A major goal of this proposal is to elucidate processes by which innate immune sensing mechanisms program B lineage cells to produce protective anti-West Nile virus (WNV) IgM and IgG antibodies. Humoral immunity to WNV is both necessary and sufficient to protect hosts from disease, however, the early events that coordinate the initial innate and subsequence adaptive antibody (Ab) responses to WNV are not well understood. We will elucidate how dendritic cells (DCs) and B cells respond to WNV and how rapid IgM and IgG anti-WNV neutralizing Abs develop. We hypothesize that initial innate programming of DC subsets dictate both the quality and the duration of protective Ab responses to WNV. To investigate this hypothesis we will conduct the following Specific Aims:
Aim 1 : We will compare the course of pathogenic WNV Texas (WN-TX) and attenuated WNV Madagascar (WN-MAD) strains early after in vivo infection. We propose that high and low pathogenic WNVs differ in how they infect, alter and program DCs. We will quantify changes early after infection in DC subset numbers, survival, cytokine production and infection. With Project 1, we will determine what innate immune factors regulate initial DC responses and susceptibility to WNV infection by comparing DC responses and infection in wildtype (WT) mice vs. C3 and IPS-1 KO mice Using mixed bone marrow (BM) chimeras, in which DCs have been ablated, we will determine how DC ablation or the absence in DCs of IPS-1, TLR-3 or other innate immune factors affects early events after WNV infection.
Aim 2 : To determine the molecular and cellular requirements for the development of rapid IgM neutralizing antibody responses to WNV. To determine the role of marginal zone (MZ) B cells in protective IgM immunity to WNV, we will assess IgM responses and susceptibility of MZ B cell-deficient CD22 KO and Notch2fl/fl conditional KO mice. DCs play a pivotal role in rapid IgM responses to encapsulated bacteria;using mixed BM chimeras, in which DCs have been ablated, we will determine how DC ablation or the absence in DCs of IPS-1, BAFF or other innate immune factors affects the development of neutralizing IgM Ab responses.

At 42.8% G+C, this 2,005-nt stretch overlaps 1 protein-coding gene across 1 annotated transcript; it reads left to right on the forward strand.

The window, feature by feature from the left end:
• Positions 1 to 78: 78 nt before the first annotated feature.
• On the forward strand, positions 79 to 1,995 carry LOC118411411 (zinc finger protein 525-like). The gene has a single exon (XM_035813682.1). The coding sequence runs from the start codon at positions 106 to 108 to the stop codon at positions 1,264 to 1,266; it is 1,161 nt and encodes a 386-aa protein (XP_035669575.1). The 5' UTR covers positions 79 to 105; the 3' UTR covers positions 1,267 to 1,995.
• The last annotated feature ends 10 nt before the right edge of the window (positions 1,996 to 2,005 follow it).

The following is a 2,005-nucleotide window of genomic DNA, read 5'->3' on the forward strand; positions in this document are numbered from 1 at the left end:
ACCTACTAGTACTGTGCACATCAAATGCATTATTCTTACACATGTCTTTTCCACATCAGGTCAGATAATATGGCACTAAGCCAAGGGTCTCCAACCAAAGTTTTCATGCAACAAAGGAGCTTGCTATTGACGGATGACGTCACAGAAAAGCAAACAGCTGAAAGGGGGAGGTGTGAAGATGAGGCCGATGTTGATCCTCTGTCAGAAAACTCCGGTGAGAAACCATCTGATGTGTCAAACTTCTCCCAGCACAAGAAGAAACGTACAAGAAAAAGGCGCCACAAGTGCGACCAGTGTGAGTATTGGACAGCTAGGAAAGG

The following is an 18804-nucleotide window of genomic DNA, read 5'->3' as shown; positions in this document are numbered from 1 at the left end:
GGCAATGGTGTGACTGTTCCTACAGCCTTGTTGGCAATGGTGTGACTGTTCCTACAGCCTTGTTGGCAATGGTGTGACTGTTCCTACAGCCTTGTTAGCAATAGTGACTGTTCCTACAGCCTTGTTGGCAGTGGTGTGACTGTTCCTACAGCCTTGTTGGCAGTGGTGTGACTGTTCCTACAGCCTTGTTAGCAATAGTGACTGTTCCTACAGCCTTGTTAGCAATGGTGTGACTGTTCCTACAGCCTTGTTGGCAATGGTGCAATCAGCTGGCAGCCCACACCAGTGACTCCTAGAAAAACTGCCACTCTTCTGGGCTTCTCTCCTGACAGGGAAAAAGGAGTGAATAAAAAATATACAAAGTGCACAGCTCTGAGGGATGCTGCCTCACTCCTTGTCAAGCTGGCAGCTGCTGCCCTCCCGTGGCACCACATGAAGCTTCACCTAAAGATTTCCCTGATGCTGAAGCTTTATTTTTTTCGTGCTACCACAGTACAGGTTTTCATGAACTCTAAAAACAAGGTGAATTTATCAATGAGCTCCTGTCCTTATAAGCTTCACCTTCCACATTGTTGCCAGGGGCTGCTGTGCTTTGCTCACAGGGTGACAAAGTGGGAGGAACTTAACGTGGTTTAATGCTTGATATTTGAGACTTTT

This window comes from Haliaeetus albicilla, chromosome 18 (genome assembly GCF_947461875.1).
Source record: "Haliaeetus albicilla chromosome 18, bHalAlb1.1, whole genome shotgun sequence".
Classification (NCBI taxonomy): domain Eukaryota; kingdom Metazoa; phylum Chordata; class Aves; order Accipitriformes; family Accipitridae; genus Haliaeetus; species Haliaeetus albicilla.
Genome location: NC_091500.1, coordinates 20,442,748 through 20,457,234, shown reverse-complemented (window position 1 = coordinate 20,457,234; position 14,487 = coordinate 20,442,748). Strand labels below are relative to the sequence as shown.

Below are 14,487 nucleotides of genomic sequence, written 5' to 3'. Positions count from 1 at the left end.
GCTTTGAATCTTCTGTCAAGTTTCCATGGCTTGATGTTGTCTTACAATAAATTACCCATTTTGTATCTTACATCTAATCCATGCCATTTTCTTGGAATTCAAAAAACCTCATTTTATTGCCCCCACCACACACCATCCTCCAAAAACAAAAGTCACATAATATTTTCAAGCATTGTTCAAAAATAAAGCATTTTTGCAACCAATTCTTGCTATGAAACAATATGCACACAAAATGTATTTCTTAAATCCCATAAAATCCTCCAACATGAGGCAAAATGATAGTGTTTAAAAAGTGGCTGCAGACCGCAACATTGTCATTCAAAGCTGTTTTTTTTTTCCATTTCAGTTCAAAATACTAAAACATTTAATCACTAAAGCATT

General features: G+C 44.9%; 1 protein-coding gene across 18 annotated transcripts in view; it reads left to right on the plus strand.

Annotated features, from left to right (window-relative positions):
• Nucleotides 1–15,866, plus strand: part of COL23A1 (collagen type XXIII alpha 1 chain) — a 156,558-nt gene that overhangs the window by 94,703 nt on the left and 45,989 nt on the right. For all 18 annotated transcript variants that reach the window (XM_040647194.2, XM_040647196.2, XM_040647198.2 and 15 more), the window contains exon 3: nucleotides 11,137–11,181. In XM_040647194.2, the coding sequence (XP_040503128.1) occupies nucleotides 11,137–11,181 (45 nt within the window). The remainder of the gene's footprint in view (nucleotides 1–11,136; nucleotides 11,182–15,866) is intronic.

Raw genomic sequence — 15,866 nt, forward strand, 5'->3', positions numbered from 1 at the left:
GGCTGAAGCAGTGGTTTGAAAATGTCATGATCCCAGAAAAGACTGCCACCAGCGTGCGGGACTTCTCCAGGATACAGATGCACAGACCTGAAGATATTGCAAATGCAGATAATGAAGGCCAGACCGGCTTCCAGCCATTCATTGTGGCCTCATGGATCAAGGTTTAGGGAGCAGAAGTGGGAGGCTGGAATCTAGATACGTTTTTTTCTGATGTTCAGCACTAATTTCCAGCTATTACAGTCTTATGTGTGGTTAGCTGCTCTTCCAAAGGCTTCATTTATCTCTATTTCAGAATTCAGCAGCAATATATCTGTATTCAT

Aim 3 : We will investigate if MZ B cells are required for immune IgM to promote protective IgG immunity. Delivery of Ag to MZ-associated DCs can lead to a strong IgG antibody response. We will examine if delivery of WNV E protein to MZ DCs can induce IgM and IgG neutralizing Ab responses, and if so whether this form of Ag delivery can be used to induce protective, sterilizing immunity to WNV. These studies will lead to new insights into how best to design vaccines to WNV and other flaviviruses.

Public Health Relevance

WNV is an NIAID Category B infectious agent that has recently emerged in the Western hemisphere. It continues to be a serious public health threat to both humans and animals, and yet relatively little is known about how best to induce sustained humoral immunity to WNV or other flaviviruses. These studies will lead to new insights into how best to design effective vaccines that induce neutralizing antibodies to WNV and other flaviviruses.

Agency
National Institute of Health (NIH)
Institute
National Institute of Allergy and Infectious Diseases (NIAID)
Type
Research Program--Cooperative Agreements (U19)
Project #
5U19AI083019-05
Application #
8459420
Study Section
Special Emphasis Panel (ZAI1-BDP-I)
Project Start
Project End
Budget Start
2013-05-01
Budget End
2014-04-30
Support Year
5
Fiscal Year
2013
Total Cost
$240,170
Indirect Cost
$58,812
Name
University of Washington
Department
Type
DUNS #
605799469
City
Seattle
State
WA
Country
United States
Zip Code
98195
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